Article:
The Museum houses the largest public collection of its type in Queensland and is used in the teaching and research activities of the Discipline of Classics & Ancient History within the School of Historical and Philosophical Inquiry.
In 1963, the purchase at a London auction-house of a Red-figure Attic amphora marked the establishment of a collection of antiquities designed to enrich the teaching programs of Classics and Ancient History at The University of Queensland.
Over a period of thirty years the collection grew steadily in size and in reputation, and today the Antiquities Museum has on display a broad range of ancient artefacts stemming from Western Asia, Egypt, Greece and Italy. This archaeological material reflects the achievements of the great ancient civilisations which developed in the lands bordering the Mediterranean Sea. The collection provides the only comprehensive survey of ancient Mediterranean antiquities on public view in Queensland. The objects span almost 3500 years of history, and are in a variety of materials - stone, pottery, terracotta, metalware and glass. Together they give a picture of the technological and artistic advances made over that time by the forerunners of Western civilisation.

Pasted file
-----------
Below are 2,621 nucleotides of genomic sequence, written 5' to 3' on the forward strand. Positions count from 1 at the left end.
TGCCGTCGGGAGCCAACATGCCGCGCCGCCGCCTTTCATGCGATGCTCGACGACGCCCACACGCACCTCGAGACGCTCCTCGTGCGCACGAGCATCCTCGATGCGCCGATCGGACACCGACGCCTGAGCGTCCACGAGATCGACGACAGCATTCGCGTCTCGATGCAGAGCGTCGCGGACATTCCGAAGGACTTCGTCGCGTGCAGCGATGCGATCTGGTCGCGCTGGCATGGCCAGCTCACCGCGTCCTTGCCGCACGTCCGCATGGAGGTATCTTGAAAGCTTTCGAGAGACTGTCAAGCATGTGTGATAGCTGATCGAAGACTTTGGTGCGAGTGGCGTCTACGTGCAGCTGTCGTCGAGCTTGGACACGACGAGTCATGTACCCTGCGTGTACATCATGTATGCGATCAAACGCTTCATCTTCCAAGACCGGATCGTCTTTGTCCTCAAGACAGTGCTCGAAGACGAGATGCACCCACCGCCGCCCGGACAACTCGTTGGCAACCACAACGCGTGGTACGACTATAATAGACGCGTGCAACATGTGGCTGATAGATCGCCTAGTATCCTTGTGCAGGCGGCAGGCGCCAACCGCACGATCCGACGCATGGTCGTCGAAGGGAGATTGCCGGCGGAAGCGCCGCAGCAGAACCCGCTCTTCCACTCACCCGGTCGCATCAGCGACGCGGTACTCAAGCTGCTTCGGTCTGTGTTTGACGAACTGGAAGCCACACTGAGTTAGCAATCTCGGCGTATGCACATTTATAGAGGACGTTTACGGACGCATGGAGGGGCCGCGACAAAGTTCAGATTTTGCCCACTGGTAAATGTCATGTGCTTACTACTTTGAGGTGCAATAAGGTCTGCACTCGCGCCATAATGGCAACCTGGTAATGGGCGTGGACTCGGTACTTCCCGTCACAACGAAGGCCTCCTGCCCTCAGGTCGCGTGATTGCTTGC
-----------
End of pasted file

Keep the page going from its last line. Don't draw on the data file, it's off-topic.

Many acquisitions in the collection have been made possible through gifts. Generous donations consisting of coins, terracottas, glassware, pottery, and pictorial material, have greatly enhanced the range and depth of the collection's teaching function.
The collection was started a few years before Professor Milns was appointed, but his strong advocacy over the years was recognised when the Museum was renamed the R D Milns Antiquities Museum. Professor Milns was strongly supported by Messrs. Don Barrett, Max Kanowski and Bruce Gollan who became the Museum's first Director.